However during a briefing to journalists on Monday, Mr Jeffrey was asked whether there were any signs of Mr Cantlie or a Japanese prisoner and replied: "no, not yet".
Mr Cantlie was one of a number of high-profile hostages held by Isil and used in its propaganda videos. In early videos, he appeared in an orange jumpsuit like other Western hostages. In later videos, he was dressed in civilian clothes and acted like a journalist reporting on conditions inside the so-called caliphate.
He last appeared in a video from Mosul in December 2016 and there has been no confirmation of his status for more than two years.
Earlier this year Britain’s Security Minister Ben Wallace was accused of being “genuinely irresponsible” after he claimed Mr Cantlie was still alive.
Mr Wallace insisted Mr Cantlie was alive when asked about the photographer during a meeting with foreign reporters at the Home Office - the first official confirmation that Mr Cantlie is believed to be alive.
Mr Jeffrey also said the US does not know the whereabouts of Isil's leader, Abu Bakr al-Baghdadi, who is rumoured to be hiding in the Anbar desert in western Iraq.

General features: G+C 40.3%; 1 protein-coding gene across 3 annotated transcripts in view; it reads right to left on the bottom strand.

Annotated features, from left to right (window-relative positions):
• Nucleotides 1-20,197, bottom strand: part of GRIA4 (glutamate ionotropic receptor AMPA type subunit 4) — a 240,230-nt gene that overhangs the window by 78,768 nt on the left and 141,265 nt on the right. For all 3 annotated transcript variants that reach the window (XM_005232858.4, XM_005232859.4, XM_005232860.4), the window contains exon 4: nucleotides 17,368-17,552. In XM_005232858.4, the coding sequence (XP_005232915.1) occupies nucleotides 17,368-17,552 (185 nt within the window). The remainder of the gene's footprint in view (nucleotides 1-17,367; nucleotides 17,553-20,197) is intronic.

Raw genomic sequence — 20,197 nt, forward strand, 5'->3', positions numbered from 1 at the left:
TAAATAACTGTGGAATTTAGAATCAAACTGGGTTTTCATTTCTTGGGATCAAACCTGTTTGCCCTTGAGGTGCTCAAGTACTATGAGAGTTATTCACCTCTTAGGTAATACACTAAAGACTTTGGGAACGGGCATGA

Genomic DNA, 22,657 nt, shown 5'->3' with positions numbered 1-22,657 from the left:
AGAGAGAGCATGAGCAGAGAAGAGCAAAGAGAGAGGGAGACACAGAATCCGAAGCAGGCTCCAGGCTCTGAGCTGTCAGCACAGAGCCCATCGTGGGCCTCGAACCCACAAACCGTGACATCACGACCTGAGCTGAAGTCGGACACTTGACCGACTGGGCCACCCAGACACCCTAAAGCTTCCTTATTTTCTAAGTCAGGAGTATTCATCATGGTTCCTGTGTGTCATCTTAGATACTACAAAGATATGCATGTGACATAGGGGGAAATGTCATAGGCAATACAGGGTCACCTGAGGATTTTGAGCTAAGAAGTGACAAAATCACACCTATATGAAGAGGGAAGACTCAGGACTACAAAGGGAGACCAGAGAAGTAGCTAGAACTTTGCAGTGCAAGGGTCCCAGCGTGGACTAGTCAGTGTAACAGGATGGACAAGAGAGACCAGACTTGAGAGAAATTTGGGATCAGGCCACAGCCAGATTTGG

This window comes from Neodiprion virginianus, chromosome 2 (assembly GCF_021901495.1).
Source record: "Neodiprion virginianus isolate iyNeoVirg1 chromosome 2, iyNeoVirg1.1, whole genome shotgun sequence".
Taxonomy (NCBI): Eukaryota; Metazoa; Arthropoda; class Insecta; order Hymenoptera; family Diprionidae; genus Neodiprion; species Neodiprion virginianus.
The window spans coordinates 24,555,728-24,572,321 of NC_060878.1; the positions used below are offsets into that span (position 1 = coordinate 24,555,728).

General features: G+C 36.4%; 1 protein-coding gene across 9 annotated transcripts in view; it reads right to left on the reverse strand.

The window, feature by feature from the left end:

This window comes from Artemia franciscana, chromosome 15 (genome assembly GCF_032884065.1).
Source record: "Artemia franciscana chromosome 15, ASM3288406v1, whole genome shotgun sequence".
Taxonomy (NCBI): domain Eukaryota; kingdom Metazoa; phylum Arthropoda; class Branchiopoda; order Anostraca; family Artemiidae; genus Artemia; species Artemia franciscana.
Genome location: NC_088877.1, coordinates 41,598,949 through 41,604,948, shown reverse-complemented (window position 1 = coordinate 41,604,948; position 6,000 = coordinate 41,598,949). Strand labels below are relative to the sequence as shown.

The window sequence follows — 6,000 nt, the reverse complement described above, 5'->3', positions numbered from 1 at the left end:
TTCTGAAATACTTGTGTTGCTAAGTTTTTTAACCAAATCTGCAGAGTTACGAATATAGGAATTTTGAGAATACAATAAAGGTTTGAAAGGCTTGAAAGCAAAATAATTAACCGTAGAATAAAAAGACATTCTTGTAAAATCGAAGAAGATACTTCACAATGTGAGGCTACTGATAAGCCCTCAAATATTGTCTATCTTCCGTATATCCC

"No we don't know where he is, and finding the top leadership of Isis or other terrorist groups is always a priority," Mr Jeffrey told a briefing at the US State Department.
While Isil has now lost all the urban territory it once held, it continues to have a presence in the desert of both Syria and Iraq.
Mr Jeffrey underscored this point, said Islamic State's loss of its last territorial stronghold in Syria over the weekend was a "great day" but he added that the fight against the group will go on and US forces would remain in Syria in limited numbers to help.
James Jeffrey, the US special envoy for Syria, has revealed there are no signs of the British journalist John Cantlie and other hostages since the last pocket of Islamic State territory was recaptured this weekend.
Mr Cantlie, a British photographer, was kidnapped six years ago by the Islamic State of Iraq and the Levant (Isil), alongside American journalist James Foley.
While Mr Foley was beheaded on camera in 2014, Mr Cantlie was kept alive by Isil and forced to front a series of propaganda videos where he spoke in English to the camera.
On Saturday, the Western-backed Syrian Democratic Forces (SDF) announced they had retaken the last remaining are of Isil-controlled territory, sparking fresh hope over the fate of the group's hostages.
The Free John Cantlie campaign, a support group run by his family, said on Saturday: "Stay strong John. We still hold out hope of good news".